Having said that, I am looking at some differences in the way we did it in those days and the way we are doing it now. Whenever a mishap occurred back in those days, our staff would go out to do their usual detailed and exhaustive investigation and identify the links in the chain of the mishap. The managers of the companies involved in the mishap, as well as the regulators, were often surprised by what we found – they would often say that they had no idea that these things were happening every day in their airline or railroad, and the regulators would say the same thing. The worker bees on the front lines usually knew about the problems in the system because they lived them and breathed them every day – but more often than not, there was a failure to communicate between the front line and the management or the regulator, so when our reports came out, they were surprised by what we found.
Now things have changed quite a bit, and these changes are forcing us to re-think how we can continue to play our role most effectively to continue to improve transportation safety. There are two major changes.
The first change is that information technology has advanced tremendously. IT advances over the years are enabling us to collect and analyze information as never before in order to be proactive. Your Blackberry has more capability than computers that used to fill this room. These advances allow us to collect information about things that are happening every day so that we can spot precursors of things that could go wrong and then fix them before they actually do go wrong and hurt somebody. So our ability to collect and use information more proactively has been enhanced enormously.
The second change, that is perhaps even more amazing, is the concept of what I call “System Think.” Our transportation systems involve complex interactions between many parts. In aviation, for example, those complex interactions are between airlines, manufacturers, pilots, controllers, labor, management, and the regulator. Given these interactions, what we usually see these days is that the most challenging safety issues are not simple “stovepipe” issues, like an “airport” issue, or an “airplane” issue. Instead, safety issues more typically involve interactions between the parts of the system. Thus, in order to effectively address these complex issues, System Think must address the system interactions.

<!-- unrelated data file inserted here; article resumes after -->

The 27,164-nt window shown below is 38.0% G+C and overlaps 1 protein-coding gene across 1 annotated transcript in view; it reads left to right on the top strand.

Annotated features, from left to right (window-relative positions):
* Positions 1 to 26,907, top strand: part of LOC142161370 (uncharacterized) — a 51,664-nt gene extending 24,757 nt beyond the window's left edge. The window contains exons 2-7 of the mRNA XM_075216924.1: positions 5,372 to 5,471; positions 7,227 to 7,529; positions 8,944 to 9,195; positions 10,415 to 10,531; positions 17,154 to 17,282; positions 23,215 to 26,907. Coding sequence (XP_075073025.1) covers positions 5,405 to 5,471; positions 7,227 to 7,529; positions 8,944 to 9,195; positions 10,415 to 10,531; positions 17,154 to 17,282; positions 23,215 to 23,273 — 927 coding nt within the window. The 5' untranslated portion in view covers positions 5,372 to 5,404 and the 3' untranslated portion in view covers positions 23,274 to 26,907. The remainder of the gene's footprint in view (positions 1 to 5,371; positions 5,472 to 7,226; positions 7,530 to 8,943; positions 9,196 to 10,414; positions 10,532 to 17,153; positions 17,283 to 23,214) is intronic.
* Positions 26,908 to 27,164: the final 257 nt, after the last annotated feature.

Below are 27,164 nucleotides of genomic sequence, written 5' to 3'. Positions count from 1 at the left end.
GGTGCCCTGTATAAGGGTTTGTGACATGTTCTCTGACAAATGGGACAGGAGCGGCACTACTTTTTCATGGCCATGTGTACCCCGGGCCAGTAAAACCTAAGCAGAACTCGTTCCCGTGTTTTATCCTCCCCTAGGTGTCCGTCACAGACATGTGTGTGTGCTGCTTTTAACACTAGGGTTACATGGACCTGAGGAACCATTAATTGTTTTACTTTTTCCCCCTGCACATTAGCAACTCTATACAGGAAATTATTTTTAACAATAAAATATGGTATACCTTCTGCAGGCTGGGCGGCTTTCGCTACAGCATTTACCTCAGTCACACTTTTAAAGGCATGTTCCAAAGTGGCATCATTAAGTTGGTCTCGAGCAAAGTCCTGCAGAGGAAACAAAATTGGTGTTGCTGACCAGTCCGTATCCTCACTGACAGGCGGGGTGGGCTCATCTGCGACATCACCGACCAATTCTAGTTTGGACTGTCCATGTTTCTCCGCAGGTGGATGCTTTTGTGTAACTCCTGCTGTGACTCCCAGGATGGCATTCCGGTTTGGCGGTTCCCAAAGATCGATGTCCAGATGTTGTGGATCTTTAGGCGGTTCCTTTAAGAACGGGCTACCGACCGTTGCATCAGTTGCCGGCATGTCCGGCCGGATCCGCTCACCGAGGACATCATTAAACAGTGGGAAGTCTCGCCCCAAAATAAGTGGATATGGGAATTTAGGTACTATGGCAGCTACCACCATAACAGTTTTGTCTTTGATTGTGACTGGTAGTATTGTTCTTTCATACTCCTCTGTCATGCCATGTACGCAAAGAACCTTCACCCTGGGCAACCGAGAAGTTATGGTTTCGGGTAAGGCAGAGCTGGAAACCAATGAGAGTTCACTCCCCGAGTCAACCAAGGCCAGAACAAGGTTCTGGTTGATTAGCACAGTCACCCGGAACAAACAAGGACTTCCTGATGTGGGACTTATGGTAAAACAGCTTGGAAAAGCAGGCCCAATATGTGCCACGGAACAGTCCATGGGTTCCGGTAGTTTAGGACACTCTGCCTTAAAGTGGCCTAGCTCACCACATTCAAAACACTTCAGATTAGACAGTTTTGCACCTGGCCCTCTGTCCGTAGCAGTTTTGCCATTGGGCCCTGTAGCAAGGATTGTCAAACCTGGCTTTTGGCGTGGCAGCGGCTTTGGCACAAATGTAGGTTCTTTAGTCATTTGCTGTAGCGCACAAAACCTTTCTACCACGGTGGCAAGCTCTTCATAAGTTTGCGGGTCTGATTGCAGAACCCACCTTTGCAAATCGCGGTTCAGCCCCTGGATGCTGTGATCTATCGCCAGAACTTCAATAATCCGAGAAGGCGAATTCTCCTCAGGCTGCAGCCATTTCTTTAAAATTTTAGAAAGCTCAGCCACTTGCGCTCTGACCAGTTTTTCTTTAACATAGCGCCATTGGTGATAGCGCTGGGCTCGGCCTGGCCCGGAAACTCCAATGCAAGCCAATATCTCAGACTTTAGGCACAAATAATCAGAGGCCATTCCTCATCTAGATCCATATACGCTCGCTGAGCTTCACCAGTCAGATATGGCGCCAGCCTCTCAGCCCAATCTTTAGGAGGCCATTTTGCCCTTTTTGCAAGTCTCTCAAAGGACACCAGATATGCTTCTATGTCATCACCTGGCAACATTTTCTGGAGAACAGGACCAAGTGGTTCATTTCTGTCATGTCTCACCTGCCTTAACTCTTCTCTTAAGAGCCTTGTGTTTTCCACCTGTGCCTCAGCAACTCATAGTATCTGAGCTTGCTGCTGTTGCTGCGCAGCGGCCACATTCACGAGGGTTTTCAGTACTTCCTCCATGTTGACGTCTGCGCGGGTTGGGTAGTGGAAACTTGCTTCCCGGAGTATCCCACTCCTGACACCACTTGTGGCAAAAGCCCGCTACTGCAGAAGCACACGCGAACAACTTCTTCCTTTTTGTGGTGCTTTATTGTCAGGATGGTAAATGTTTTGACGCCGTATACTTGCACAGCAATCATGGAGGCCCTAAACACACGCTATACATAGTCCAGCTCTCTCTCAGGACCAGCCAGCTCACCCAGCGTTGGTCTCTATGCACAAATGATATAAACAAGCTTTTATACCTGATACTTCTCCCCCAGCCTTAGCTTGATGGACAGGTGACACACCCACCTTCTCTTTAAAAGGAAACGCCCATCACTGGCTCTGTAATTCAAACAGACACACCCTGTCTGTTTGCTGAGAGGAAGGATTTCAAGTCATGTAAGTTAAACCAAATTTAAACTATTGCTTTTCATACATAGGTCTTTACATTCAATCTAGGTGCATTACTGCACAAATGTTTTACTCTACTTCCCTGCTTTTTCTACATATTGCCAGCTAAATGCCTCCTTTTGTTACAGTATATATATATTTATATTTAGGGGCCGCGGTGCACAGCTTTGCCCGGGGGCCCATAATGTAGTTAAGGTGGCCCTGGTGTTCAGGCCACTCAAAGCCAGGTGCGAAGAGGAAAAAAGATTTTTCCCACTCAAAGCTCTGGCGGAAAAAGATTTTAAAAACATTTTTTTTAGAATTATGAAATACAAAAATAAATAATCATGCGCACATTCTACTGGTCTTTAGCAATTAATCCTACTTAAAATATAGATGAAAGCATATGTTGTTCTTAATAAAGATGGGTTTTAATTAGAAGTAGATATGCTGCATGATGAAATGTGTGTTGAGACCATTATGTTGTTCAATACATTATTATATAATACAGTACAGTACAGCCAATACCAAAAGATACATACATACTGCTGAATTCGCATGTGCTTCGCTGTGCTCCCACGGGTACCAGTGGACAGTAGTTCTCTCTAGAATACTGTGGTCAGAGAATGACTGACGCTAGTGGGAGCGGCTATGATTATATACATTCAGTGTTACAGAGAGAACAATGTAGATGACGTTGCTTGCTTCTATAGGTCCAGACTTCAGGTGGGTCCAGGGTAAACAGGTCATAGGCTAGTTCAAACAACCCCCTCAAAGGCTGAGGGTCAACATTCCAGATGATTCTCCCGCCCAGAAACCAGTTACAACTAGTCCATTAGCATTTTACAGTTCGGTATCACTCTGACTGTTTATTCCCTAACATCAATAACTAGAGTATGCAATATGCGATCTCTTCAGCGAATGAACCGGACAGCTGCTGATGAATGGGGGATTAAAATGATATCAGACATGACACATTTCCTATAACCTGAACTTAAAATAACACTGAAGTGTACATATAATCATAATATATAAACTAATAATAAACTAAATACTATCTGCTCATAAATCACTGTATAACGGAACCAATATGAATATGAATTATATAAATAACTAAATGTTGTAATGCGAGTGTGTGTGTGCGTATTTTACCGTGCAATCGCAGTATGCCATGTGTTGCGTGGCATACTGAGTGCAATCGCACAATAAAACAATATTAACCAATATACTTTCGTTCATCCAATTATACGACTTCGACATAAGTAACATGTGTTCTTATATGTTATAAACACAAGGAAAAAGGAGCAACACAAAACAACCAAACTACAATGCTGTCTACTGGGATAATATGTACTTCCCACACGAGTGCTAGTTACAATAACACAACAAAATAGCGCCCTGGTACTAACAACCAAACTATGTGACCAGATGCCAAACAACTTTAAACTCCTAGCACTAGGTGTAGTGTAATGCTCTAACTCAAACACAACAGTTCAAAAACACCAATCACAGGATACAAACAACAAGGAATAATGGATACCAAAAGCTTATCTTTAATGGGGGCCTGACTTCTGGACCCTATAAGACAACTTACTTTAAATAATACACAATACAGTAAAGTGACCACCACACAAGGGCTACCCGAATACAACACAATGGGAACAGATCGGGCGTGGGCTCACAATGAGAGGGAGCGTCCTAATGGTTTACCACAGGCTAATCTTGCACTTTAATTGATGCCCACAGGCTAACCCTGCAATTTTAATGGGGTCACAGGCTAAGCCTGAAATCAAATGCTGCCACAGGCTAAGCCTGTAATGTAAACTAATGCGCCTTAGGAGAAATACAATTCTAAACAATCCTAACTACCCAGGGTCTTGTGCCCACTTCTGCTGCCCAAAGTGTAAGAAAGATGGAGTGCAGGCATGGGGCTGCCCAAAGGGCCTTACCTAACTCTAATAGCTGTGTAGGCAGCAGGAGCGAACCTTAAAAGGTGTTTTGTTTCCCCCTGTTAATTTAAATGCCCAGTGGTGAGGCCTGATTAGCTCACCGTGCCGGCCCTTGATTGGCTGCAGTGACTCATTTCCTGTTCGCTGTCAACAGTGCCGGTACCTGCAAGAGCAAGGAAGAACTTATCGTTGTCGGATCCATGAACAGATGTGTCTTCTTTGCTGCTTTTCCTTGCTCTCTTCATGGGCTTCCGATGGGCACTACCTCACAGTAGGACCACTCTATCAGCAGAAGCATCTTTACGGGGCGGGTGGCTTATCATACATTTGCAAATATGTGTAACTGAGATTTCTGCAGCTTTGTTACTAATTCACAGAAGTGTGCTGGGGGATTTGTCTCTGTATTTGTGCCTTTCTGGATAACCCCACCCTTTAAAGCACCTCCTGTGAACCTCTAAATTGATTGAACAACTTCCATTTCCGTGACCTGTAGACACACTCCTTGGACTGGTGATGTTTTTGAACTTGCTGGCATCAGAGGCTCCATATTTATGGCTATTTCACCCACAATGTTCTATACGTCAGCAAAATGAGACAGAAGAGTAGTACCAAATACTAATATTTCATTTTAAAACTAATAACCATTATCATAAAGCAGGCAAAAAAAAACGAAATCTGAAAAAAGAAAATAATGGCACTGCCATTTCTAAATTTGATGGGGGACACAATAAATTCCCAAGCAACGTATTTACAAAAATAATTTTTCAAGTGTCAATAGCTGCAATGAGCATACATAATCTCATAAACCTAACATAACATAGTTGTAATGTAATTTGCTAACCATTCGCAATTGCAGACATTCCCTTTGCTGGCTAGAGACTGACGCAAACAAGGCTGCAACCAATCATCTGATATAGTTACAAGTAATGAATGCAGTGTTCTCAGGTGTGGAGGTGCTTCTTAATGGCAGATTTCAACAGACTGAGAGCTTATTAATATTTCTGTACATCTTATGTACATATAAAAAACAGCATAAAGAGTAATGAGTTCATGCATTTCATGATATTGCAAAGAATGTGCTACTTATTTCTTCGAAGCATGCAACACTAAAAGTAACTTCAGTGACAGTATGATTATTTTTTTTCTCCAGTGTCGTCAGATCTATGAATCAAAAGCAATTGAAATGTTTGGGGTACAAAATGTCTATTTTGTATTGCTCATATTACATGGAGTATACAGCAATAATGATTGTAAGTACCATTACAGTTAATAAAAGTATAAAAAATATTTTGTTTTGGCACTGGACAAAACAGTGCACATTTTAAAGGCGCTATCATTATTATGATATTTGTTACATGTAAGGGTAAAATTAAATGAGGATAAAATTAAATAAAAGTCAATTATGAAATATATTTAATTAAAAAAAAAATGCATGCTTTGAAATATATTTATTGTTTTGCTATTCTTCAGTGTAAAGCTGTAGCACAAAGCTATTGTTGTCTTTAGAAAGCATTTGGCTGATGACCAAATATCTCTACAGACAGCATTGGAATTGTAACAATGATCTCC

The commercial aviation industry made history by bringing all of these system players to the table to work collaboratively. To the best of my knowledge, that has never happened in any industry before or since. Bringing all the players to the table to work together is a major accomplishment.
First, the regulators are created to regulate and enforce, so by definition nobody likes them or wants them at the table. No big surprise there. But guess what – the operators and the manufacturers don’t like each other, either. If there is a mishap, they will be blaming each other in the ensuing lawsuits. We are now receiving the party submissions regarding the accident in Buffalo that we are investigating, and you may have noticed in the media in the last week or so that in most of those submissions, the parties are blaming everyone else. In this finger-pointing environment, getting all these players to come to the party to dance together was a huge accomplishment . . . and one of the people who deserves the credit for that is, once again, Ed Soliday, who is here today in the audience. He managed to get all of those players to realize that they had a common goal – improving safety – and he managed to get them to come to the table, in their enlightened self-interest, to work together in pursuit of that goal.